The hearing by a magistrate outside of Hart County has been put off until the end of June or early July. WLHR News reported June 16.
This Examiner article covered the case of a Royston, Georgia off-duty police officer who shot and killed a dog named Booder between May 28 and May 29.
Hart County Sheriff Mike Cleveland has already stated that Royston police officer Ken Reynolds admitted to shooting Booder. Reynolds claims he shot the puppy because he feared for the safety of his Chihuahua.
Booder, a pit bull puppy, was shot near the property line of Reynolds property on Mount Olivet Road in Royston. It's believed the dog managed to crawl back onto the property belonging to owner Mark Jordan before he died.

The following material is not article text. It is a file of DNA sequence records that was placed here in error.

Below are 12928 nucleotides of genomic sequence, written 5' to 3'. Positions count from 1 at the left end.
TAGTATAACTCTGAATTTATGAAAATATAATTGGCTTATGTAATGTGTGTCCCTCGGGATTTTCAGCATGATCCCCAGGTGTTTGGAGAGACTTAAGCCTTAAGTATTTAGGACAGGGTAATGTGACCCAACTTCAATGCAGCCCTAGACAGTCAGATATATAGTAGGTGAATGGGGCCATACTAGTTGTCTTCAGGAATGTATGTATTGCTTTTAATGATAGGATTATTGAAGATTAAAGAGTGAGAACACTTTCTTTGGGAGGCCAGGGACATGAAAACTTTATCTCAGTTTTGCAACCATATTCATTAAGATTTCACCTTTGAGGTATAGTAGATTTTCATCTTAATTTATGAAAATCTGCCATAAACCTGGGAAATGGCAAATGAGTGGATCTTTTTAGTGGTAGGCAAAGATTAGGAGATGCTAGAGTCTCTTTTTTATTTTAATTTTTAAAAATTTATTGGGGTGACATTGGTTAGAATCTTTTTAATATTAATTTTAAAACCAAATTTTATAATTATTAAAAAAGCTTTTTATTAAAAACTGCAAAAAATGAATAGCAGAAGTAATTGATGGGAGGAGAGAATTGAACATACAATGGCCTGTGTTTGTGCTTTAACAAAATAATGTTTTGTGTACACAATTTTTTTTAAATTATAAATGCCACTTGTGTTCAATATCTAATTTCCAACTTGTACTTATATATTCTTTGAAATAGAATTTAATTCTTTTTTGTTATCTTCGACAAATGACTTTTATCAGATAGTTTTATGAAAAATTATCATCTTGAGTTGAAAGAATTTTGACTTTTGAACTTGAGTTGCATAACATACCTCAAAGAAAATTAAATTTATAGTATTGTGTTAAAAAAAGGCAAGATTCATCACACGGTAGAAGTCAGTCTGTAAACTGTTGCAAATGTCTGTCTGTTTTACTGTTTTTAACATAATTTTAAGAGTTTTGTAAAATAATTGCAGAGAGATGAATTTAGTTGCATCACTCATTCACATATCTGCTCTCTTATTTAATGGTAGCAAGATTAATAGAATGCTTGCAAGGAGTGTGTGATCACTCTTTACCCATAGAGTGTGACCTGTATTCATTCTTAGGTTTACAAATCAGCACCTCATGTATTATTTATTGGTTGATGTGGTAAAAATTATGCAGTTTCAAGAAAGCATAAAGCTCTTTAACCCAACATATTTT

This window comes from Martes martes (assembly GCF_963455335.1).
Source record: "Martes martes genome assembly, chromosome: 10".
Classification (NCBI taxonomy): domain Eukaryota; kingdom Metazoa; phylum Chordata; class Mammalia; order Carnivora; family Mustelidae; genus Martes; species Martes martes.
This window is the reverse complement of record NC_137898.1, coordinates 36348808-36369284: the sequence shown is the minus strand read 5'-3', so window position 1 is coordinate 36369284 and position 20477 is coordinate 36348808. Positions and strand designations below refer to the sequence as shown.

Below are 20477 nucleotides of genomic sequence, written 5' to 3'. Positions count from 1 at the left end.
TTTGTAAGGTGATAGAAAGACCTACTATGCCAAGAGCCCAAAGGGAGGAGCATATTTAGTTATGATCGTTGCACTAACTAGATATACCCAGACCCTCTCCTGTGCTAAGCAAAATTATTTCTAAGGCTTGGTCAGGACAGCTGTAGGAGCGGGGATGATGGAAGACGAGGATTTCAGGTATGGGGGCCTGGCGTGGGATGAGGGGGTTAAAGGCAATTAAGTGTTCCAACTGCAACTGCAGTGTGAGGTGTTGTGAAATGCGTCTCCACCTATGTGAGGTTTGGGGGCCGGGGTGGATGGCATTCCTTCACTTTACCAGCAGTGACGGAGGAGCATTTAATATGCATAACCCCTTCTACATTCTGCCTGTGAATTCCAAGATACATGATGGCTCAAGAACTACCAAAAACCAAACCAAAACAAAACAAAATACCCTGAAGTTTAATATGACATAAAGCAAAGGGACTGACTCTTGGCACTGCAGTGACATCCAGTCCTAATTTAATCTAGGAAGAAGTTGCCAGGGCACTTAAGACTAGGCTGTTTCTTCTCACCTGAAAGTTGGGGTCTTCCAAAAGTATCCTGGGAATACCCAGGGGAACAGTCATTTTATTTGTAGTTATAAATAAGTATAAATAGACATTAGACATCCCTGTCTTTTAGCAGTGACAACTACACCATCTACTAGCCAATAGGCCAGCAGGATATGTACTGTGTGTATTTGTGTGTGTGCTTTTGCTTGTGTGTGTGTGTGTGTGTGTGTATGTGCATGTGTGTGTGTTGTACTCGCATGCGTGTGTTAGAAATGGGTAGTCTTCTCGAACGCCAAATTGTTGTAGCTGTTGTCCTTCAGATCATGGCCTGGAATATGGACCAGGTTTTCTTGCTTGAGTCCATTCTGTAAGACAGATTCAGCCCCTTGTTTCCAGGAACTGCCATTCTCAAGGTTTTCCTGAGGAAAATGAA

Mark says his dog couldn't have done anything that warranted shooting the dog. Booder was shot and left to die, with Reynolds not even having the decency to call Mark and let him know his dog lay dying.
The law states that a dog may be shot if and when it's attacking, but to shoot a dog whose only crime is to come onto a persons property is considered illegal in most states.
Mark asked the date of the hearing be postponed due to a material witness being unable to be at the original hearing, which had been set for last week. Not only is this witness important to the case, Mark wants to get more legal advice on how to proceed.
Hart County Magistrate Judge Thomas Jordan has called in Stephens County Magistrate Judge Donald Tabor to hear the case in a special pre-warrant hearing. If enough evidence is presented, Reynolds may face charges of animal cruelty.
If Reynolds is charged, this will be the third officer charged in as many months for shooting a family dog.
For more of Elisa's articles on dogs shot by police, click here.